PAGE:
Eighteen-year-old New York rapper MIKE has a gravely baritone voice, an ear for otherworldly, pitch-shifted samples, and a penchant for inventive similes (“I’m off the wall like a wet sticker” is one such gem). He’s the kind of savvy MC who is poised to get the triumvirate of music critics, young fans, and New York’s old-school gatekeepers all behind him, bursting onto the scene not unlike how Joey Bada$$ and A$AP Rocky have done before him.
MIKE’s looming vault into stardom makes it even more noteworthy that he’s already using his music to broach topics that are still largely untouched in hip-hop. On his excellent mixtape, May God Bless Your Hustle, released in June, he gives listeners the kind of granular, unfiltered, slice-of-life bars that mark truly important rap. This authenticity means not only talking about hanging out in New York with his friends (the L train gets its share of shout-outs) but also about much grimmer topics, like the time he and his father got evicted from their home, as well as his own emotional and personal battles. MIKE says that he feels that level of honesty is essential for building the kind of relationship that he hopes to have with his fans.
“It creates respect between the people who listen to your music and you because if you’re able to be vulnerable with something like that, I think your fans will begin to pick up on that and replicate that,” he says.
On “GREEDY” he raps, “Lookin’ in the mirror be the worst thing/ Bulky black body where the shirt hang,” while on “PIGEONFEET,” he says succinctly, “Depression isn’t just a phase.” This level of candor has grown more common as rappers have gotten better and more comfortable about speaking on mental health issues and anxiety, but it’s still uncommon for a young MC to be so frank.
MIKE began releasing projects on his current Bandcamp page in January 2015, and, shuffling through his records, you can hear how he’s grown more skilled and confident as a writer and a lyricist. His flow has slowed down, and he’s developed an unhurried mastery of his brassy voice that recalls two of his favorite artists and major influences: MF Doom and King Krule.
“The actual first rap song I ever recorded, I recorded it over the ‘All Caps’ beat by MF Doom [and Madlib]. Back then, I wasn’t really listening to MF Doom; I’d just heard the beat. As I grew up, the people I was hanging around with fucked with Doom a lot,” he says. “I always hung out with people who were older than me, and I guess that’s what everybody was into, and I slowly got deeper and deeper into that shit.”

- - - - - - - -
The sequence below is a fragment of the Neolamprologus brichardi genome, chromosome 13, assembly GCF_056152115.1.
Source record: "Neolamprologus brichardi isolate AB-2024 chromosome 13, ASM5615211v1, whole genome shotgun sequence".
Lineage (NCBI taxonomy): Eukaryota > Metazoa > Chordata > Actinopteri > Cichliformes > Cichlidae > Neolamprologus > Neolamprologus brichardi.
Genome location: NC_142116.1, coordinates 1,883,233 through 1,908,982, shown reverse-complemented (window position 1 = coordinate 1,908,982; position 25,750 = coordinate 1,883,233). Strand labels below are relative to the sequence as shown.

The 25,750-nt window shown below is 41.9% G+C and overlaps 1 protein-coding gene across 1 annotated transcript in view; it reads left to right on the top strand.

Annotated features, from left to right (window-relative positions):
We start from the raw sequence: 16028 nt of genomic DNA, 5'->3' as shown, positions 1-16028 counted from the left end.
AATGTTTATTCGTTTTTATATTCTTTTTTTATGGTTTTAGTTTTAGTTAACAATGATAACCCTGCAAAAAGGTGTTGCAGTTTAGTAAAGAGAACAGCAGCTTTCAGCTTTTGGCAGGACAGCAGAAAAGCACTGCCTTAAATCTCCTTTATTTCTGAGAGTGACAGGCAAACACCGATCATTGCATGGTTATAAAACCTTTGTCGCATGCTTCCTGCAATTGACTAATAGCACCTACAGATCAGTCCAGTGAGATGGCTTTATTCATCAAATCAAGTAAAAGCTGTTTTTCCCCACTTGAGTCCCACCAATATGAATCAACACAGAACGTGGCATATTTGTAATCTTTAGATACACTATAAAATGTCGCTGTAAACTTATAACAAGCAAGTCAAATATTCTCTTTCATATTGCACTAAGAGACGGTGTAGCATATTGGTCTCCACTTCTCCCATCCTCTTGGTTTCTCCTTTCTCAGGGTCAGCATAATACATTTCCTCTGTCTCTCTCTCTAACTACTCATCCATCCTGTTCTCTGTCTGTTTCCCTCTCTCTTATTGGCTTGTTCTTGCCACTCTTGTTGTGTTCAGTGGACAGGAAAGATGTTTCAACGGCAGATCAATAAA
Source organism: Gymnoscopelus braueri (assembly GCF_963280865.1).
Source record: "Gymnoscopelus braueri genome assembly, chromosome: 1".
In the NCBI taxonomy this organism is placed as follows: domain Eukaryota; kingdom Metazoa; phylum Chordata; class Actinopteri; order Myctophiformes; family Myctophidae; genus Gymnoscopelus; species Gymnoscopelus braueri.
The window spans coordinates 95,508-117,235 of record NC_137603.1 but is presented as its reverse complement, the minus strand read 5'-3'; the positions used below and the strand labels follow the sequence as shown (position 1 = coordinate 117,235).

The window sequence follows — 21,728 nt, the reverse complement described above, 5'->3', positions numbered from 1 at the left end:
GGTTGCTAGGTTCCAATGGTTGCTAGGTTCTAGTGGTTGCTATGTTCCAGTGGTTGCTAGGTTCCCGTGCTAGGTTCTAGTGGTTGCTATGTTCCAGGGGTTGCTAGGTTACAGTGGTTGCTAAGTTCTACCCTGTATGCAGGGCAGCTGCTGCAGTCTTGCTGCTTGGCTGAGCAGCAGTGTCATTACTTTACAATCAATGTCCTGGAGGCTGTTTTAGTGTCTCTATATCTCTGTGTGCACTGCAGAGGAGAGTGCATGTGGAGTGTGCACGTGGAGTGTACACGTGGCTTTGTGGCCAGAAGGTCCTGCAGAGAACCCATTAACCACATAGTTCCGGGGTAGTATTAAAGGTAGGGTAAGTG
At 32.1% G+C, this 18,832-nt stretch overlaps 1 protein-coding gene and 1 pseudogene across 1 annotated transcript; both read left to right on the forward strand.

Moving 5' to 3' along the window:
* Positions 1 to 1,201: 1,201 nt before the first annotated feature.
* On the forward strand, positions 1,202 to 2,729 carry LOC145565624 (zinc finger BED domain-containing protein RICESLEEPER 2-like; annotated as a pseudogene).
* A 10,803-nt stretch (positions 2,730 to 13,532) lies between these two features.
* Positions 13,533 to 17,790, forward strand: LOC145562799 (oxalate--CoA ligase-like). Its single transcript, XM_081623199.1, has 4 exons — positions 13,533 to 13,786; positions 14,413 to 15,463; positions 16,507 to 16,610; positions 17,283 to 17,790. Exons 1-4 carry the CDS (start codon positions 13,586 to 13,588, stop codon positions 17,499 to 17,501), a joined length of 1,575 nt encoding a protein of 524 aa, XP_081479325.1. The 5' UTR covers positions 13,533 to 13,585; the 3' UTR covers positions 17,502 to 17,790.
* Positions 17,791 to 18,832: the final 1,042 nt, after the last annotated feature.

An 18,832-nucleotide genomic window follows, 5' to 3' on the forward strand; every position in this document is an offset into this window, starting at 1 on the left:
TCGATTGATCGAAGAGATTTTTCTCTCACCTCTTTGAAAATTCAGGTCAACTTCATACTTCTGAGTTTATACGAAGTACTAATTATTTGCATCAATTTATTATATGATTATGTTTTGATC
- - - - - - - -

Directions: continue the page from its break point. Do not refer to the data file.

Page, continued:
MIKE, who also spent some of his early years living in England, says the visceral emotions of King Krule (specifically his Archy Marshall project) really struck a chord as he reflected on his own personal issues.
“During that time, I was dealing with depression, and hearing how King Krule would talk about it, inspired me a lot,” MIKE explains. “Whenever I think about that time in my life, I can picture it vividly.”
A major figure in MIKE’s life is Earl Sweatshirt, and the similarities between the two artists, in terms of their heady, honest lyricism and understated delivery, are evident. The two became close after Sweatshirt bought one of MIKE’s mixtapes through Bandcamp, which prompted the young rapper to shoot Sweatshirt, one of his favorite MCs, a thank-you email. They’ve since grown quite close, with Sweatshirt offering MIKE valuable advice as he enters this new stage of his career.
“Thebe’s [Earl’s real name] taught me a lot about knowing your worth and playing your own game,” MIKE explains. “The same position I’m in right now was the same position he was in at one point, so he’s been able to give me advice and direct me. And his music inspired me a lot, I feel like that connection and appreciation of who he was, was already there. I feel like he’s playing the role of a big brother to me.”